We compare the detected jet axes with wave breaking and blocking measures. The wave breaking detection is based on the Rivière (2009) contour tracking algorithm, applied to isentropic contours on the 2-PVU surface between 280 and 380 K in 5-K intervals. The algorithm identifies wave breaking by locating sections of the given set of contours that are horizontally overturning, and determines the type of wave breaking by the orientation of the contour. For the blocking detection, we use the two-dimensional schemes of Schwierz et al. (2004) and Masato et al. (2012), which identify persistent PV anomalies in the upper troposphere, and persistent regions of reversed potential temperature gradients on the 2-PVU surface, respectively.
3. Jet axis detection
The jet detection scheme is based on wind shear σ in natural coordinates,
where the shear is the projection of the total wind speed gradient onto the direction perpendicular to the wind direction. Here where u and υ are the zonal and meridional wind components on the 2-PVU surface, respectively, and is the unit vector in the vertical. Hewson (1998) and Berry et al. (2007) refer to σ as shear vorticity. Following Berry et al. (2007), the location of the jet axes must fulfill the following criterion:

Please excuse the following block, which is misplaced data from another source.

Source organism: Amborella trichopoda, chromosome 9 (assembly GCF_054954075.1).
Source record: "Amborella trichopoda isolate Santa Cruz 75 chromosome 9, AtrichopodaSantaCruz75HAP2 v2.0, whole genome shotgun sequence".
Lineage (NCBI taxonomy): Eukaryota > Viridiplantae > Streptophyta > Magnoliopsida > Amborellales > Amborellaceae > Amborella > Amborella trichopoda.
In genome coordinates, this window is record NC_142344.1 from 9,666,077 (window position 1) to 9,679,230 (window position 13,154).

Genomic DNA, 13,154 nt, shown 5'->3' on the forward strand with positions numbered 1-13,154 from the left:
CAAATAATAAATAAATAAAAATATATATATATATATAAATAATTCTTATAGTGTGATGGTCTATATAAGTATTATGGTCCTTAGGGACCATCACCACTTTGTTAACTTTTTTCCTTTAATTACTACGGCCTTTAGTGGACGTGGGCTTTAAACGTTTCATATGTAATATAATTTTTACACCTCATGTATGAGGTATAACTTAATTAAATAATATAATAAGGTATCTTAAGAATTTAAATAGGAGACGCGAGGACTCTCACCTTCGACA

We identify these locations by first looking for neighboring grid points with opposing signs in σ and then using linear interpolation between the grid points to determine the exact location where the zero-shear criterion is fulfilled.